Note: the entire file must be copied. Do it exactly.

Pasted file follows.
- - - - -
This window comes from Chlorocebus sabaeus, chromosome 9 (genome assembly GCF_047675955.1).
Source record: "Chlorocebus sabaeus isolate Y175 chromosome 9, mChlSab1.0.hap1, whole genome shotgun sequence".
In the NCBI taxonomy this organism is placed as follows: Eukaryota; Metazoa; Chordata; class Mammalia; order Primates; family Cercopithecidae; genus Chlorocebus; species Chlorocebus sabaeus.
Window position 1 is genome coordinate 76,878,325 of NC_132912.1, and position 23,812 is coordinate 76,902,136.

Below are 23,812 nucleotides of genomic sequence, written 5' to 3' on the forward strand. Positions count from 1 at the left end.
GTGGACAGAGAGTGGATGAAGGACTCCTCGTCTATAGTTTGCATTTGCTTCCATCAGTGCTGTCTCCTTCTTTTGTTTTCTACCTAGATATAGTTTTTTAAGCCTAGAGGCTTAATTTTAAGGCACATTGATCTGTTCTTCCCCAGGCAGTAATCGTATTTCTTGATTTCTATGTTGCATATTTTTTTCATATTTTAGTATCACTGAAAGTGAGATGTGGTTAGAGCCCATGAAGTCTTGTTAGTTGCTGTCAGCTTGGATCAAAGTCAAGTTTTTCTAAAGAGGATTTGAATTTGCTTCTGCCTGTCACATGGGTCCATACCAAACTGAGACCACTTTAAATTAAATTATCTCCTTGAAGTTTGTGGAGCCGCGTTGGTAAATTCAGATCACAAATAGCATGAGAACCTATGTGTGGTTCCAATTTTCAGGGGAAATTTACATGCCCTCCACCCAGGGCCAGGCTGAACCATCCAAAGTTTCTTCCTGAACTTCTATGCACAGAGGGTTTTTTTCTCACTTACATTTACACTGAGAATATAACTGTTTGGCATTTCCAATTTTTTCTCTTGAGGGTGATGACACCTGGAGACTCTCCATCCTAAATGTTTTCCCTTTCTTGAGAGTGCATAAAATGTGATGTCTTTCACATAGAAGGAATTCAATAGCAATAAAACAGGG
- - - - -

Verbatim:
This window comes from Chlorocebus sabaeus, chromosome 9 (genome assembly GCF_047675955.1).
Source record: "Chlorocebus sabaeus isolate Y175 chromosome 9, mChlSab1.0.hap1, whole genome shotgun sequence".
In the NCBI taxonomy this organism is placed as follows: Eukaryota; Metazoa; Chordata; class Mammalia; order Primates; family Cercopithecidae; genus Chlorocebus; species Chlorocebus sabaeus.
Window position 1 is genome coordinate 76,878,325 of NC_132912.1, and position 23,812 is coordinate 76,902,136.

Below are 23,812 nucleotides of genomic sequence, written 5' to 3' on the forward strand. Positions count from 1 at the left end.
GTGGACAGAGAGTGGATGAAGGACTCCTCGTCTATAGTTTGCATTTGCTTCCATCAGTGCTGTCTCCTTCTTTTGTTTTCTACCTAGATATAGTTTTTTAAGCCTAGAGGCTTAATTTTAAGGCACATTGATCTGTTCTTCCCCAGGCAGTAATCGTATTTCTTGATTTCTATGTTGCATATTTTTTTCATATTTTAGTATCACTGAAAGTGAGATGTGGTTAGAGCCCATGAAGTCTTGTTAGTTGCTGTCAGCTTGGATCAAAGTCAAGTTTTTCTAAAGAGGATTTGAATTTGCTTCTGCCTGTCACATGGGTCCATACCAAACTGAGACCACTTTAAATTAAATTATCTCCTTGAAGTTTGTGGAGCCGCGTTGGTAAATTCAGATCACAAATAGCATGAGAACCTATGTGTGGTTCCAATTTTCAGGGGAAATTTACATGCCCTCCACCCAGGGCCAGGCTGAACCATCCAAAGTTTCTTCCTGAACTTCTATGCACAGAGGGTTTTTTTCTCACTTACATTTACACTGAGAATATAACTGTTTGGCATTTCCAATTTTTTCTCTTGAGGGTGATGACACCTGGAGACTCTCCATCCTAAATGTTTTCCCTTTCTTGAGAGTGCATAAAATGTGATGTCTTTCACATAGAAGGAATTCAATAGCAATAAAACAGGG